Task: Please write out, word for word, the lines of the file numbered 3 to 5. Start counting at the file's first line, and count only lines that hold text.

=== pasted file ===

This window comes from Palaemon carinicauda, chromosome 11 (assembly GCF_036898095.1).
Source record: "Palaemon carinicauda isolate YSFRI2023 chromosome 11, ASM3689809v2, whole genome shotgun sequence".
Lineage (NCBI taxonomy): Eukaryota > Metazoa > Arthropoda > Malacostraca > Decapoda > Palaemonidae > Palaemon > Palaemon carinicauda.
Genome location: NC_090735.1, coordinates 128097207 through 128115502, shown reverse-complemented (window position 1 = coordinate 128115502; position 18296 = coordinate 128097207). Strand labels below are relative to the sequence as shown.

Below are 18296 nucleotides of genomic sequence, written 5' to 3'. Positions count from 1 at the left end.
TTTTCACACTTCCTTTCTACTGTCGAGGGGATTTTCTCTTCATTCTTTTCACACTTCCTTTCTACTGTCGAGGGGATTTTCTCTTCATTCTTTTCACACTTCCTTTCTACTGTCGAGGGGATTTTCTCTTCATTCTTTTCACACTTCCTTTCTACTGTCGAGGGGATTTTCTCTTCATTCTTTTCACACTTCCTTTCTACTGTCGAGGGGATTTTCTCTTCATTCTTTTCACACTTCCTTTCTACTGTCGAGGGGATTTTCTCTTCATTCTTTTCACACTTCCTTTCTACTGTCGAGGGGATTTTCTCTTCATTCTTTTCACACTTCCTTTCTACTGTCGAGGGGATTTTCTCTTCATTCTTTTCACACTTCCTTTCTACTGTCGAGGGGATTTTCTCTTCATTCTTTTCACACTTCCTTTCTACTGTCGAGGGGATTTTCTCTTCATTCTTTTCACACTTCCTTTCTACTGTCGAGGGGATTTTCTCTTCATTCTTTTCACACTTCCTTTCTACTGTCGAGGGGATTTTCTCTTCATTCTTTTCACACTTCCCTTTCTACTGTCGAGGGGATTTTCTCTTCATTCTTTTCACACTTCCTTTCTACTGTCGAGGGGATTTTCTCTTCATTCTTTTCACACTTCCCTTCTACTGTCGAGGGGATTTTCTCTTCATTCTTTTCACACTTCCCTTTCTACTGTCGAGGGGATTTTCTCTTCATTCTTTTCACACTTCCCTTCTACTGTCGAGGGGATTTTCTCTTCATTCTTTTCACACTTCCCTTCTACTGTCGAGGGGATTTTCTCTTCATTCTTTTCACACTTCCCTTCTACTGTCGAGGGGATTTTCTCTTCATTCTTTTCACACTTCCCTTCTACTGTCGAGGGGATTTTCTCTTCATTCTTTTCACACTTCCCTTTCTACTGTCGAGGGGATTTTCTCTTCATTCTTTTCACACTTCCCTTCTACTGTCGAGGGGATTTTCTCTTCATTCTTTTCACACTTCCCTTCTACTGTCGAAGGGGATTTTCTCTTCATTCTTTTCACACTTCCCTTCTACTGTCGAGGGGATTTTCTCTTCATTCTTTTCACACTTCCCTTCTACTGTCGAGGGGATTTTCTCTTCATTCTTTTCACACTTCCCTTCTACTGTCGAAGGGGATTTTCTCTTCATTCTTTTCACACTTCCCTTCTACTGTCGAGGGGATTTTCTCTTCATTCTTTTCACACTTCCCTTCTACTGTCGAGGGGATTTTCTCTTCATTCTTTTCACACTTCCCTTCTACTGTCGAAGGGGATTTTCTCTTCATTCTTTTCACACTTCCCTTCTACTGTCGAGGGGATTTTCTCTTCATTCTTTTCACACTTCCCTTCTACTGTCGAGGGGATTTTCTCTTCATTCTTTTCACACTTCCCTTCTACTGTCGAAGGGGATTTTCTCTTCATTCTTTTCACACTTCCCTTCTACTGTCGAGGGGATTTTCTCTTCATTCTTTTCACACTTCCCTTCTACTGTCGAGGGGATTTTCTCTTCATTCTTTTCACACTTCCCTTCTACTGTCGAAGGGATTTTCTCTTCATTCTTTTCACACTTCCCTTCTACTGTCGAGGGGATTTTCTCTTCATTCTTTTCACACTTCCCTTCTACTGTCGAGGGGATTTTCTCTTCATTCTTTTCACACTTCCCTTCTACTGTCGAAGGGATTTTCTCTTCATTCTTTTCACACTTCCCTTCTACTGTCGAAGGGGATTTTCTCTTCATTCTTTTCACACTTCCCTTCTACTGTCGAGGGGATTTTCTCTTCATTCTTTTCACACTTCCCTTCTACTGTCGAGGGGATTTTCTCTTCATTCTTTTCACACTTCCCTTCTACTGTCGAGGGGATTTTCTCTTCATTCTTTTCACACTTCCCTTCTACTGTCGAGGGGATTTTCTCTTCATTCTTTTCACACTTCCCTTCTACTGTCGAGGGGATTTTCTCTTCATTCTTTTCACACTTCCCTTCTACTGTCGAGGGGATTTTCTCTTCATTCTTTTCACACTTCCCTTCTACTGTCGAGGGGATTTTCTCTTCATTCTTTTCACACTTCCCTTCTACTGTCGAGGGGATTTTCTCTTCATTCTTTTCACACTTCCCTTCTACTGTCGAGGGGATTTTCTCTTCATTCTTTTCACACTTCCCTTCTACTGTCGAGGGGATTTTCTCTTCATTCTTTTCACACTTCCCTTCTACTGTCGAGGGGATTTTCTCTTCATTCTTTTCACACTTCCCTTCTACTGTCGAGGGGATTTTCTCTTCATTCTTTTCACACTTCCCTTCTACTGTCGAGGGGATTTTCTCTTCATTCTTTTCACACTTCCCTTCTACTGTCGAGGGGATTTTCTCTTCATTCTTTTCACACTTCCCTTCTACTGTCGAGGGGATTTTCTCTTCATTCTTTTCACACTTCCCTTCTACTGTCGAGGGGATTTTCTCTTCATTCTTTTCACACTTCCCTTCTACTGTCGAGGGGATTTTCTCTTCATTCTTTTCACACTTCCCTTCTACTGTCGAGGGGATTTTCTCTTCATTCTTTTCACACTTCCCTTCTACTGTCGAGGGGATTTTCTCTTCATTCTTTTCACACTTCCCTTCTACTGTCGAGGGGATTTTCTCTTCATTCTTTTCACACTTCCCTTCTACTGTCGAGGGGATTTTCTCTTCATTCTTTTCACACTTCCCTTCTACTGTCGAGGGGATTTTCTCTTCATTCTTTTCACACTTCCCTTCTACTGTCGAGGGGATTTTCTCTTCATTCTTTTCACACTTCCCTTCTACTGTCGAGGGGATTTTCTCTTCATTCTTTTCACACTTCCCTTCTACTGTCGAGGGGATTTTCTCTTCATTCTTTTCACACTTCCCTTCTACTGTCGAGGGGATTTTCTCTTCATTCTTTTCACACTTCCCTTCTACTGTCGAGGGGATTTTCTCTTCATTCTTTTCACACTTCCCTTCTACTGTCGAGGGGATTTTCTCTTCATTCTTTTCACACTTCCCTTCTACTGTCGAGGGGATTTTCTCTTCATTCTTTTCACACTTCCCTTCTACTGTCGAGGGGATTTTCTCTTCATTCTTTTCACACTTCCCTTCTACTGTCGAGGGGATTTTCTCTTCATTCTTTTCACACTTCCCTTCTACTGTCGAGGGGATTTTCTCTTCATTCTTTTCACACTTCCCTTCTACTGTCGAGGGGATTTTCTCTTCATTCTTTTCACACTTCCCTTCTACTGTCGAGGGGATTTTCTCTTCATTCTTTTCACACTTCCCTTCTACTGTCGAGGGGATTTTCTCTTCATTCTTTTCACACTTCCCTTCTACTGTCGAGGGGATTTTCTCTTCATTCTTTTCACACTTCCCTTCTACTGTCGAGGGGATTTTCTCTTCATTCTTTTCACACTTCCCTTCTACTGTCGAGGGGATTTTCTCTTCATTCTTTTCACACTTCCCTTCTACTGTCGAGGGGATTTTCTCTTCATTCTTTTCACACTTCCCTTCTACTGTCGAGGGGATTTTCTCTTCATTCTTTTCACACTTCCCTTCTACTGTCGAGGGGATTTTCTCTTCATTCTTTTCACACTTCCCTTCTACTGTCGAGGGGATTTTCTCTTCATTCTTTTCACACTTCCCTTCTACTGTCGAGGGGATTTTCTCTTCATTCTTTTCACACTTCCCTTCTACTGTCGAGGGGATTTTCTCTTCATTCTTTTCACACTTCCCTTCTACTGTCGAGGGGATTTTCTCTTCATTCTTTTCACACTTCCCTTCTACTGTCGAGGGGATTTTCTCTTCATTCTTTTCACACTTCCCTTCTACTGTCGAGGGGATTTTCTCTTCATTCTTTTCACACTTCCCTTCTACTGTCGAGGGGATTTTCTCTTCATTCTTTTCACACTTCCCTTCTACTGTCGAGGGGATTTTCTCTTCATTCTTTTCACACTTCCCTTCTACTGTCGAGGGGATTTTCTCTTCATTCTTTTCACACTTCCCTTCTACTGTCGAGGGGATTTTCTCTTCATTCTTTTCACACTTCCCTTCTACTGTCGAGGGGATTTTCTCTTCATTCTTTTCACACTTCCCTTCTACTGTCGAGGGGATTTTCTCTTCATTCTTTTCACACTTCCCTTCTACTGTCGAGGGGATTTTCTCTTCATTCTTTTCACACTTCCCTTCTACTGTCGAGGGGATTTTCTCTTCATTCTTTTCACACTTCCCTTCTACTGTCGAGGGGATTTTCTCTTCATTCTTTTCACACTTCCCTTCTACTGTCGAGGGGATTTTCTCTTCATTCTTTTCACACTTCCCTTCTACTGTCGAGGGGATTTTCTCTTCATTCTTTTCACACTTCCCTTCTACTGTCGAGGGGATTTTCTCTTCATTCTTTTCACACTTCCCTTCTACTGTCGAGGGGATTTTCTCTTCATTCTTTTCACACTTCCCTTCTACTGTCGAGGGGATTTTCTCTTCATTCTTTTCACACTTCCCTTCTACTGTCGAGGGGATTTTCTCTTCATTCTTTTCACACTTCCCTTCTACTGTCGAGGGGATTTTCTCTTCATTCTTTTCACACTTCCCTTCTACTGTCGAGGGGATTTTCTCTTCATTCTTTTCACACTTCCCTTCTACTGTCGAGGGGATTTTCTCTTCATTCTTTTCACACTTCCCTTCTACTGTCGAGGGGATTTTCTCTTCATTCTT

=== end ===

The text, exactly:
Lineage (NCBI taxonomy): Eukaryota > Metazoa > Arthropoda > Malacostraca > Decapoda > Palaemonidae > Palaemon > Palaemon carinicauda.
Genome location: NC_090735.1, coordinates 128097207 through 128115502, shown reverse-complemented (window position 1 = coordinate 128115502; position 18296 = coordinate 128097207). Strand labels below are relative to the sequence as shown.

Below are 18296 nucleotides of genomic sequence, written 5' to 3'. Positions count from 1 at the left end.